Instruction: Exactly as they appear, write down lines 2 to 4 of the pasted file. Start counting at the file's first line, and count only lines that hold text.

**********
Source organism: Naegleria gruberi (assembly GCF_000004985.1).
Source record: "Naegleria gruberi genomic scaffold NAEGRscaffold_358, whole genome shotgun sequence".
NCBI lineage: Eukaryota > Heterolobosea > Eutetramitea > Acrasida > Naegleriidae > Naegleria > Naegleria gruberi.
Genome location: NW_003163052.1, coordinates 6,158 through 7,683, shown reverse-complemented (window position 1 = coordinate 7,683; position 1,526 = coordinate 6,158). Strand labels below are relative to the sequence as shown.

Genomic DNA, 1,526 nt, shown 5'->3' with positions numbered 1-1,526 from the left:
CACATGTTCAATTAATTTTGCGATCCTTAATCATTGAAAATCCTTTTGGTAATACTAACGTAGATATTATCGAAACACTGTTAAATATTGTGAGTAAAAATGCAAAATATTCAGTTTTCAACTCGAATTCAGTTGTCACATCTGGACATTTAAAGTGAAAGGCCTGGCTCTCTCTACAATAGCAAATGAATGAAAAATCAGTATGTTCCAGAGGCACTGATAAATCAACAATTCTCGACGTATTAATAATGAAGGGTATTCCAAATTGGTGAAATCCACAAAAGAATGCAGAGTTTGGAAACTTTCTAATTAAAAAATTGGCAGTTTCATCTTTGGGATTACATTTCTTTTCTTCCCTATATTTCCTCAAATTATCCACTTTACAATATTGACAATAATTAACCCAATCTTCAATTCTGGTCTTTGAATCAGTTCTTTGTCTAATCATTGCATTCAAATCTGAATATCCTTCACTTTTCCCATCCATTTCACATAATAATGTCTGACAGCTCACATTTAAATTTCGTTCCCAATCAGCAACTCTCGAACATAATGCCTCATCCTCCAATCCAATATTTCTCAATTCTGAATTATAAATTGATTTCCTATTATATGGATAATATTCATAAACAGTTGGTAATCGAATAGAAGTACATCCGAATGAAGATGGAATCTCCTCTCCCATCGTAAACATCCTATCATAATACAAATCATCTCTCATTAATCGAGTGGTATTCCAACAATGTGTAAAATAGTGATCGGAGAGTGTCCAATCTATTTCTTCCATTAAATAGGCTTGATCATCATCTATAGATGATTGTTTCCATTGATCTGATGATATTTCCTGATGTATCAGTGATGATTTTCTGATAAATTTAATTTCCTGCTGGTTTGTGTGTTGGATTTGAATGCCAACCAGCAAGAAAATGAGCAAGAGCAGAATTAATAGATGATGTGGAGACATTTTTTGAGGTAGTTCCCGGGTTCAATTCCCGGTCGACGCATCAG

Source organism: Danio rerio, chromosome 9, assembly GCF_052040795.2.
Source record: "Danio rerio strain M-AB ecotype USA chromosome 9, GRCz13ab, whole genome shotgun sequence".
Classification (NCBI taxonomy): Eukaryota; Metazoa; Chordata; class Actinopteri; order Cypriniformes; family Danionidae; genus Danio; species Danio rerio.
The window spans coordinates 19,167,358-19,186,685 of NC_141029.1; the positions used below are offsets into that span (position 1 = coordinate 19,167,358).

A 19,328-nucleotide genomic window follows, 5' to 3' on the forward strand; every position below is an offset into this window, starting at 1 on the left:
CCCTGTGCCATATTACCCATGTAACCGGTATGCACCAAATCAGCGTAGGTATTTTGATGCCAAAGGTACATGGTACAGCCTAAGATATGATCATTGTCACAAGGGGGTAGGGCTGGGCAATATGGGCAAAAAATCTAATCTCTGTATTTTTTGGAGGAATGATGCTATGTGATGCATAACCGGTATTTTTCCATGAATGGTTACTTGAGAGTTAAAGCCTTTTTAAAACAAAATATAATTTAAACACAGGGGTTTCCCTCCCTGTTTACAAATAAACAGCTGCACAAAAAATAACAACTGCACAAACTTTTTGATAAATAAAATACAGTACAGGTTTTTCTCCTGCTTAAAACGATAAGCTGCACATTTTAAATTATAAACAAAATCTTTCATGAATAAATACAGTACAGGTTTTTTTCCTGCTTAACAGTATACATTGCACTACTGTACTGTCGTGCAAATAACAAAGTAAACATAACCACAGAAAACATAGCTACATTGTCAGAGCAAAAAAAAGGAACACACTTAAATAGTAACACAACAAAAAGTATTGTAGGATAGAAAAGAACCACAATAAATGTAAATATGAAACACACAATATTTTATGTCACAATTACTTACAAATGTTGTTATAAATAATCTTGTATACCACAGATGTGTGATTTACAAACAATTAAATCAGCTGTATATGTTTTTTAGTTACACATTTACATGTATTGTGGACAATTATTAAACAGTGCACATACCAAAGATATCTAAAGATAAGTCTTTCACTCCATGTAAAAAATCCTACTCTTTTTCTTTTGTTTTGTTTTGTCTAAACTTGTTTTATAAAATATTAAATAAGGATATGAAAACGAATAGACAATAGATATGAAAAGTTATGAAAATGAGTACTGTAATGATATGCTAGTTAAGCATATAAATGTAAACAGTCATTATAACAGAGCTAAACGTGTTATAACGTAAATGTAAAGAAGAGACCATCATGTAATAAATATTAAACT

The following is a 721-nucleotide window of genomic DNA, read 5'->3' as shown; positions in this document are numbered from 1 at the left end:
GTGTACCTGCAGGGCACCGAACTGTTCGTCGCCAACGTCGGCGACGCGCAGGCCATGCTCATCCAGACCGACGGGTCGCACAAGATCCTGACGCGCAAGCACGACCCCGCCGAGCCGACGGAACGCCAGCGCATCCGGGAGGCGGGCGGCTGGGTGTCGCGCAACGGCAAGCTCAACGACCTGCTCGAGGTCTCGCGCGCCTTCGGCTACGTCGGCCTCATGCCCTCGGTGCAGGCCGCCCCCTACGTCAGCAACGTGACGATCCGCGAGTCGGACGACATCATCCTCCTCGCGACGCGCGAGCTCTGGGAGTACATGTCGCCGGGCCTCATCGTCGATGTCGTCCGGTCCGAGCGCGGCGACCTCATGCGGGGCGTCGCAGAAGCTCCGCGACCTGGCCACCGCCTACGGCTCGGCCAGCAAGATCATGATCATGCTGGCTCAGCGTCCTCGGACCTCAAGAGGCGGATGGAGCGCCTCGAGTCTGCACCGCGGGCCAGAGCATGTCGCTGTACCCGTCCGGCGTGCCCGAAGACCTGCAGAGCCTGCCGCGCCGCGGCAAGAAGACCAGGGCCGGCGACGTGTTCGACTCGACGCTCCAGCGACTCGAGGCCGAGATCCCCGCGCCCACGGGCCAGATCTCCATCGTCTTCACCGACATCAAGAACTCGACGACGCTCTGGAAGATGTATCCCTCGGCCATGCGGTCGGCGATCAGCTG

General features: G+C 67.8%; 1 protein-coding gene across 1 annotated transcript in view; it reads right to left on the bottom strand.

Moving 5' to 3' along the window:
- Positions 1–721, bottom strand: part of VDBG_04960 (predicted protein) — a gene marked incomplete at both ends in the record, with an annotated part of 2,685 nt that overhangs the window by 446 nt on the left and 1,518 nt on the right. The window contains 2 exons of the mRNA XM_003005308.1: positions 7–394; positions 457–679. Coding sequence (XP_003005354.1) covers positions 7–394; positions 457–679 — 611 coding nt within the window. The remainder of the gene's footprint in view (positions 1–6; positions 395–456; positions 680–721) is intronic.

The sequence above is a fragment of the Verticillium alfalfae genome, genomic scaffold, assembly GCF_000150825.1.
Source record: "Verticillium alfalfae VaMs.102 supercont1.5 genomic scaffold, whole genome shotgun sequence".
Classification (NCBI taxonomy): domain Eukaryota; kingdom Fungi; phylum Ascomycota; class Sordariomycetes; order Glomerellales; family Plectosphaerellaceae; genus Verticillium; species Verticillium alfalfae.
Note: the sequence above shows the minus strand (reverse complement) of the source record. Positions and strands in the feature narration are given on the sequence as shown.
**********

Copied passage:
Source record: "Naegleria gruberi genomic scaffold NAEGRscaffold_358, whole genome shotgun sequence".
NCBI lineage: Eukaryota > Heterolobosea > Eutetramitea > Acrasida > Naegleriidae > Naegleria > Naegleria gruberi.
Genome location: NW_003163052.1, coordinates 6,158 through 7,683, shown reverse-complemented (window position 1 = coordinate 7,683; position 1,526 = coordinate 6,158). Strand labels below are relative to the sequence as shown.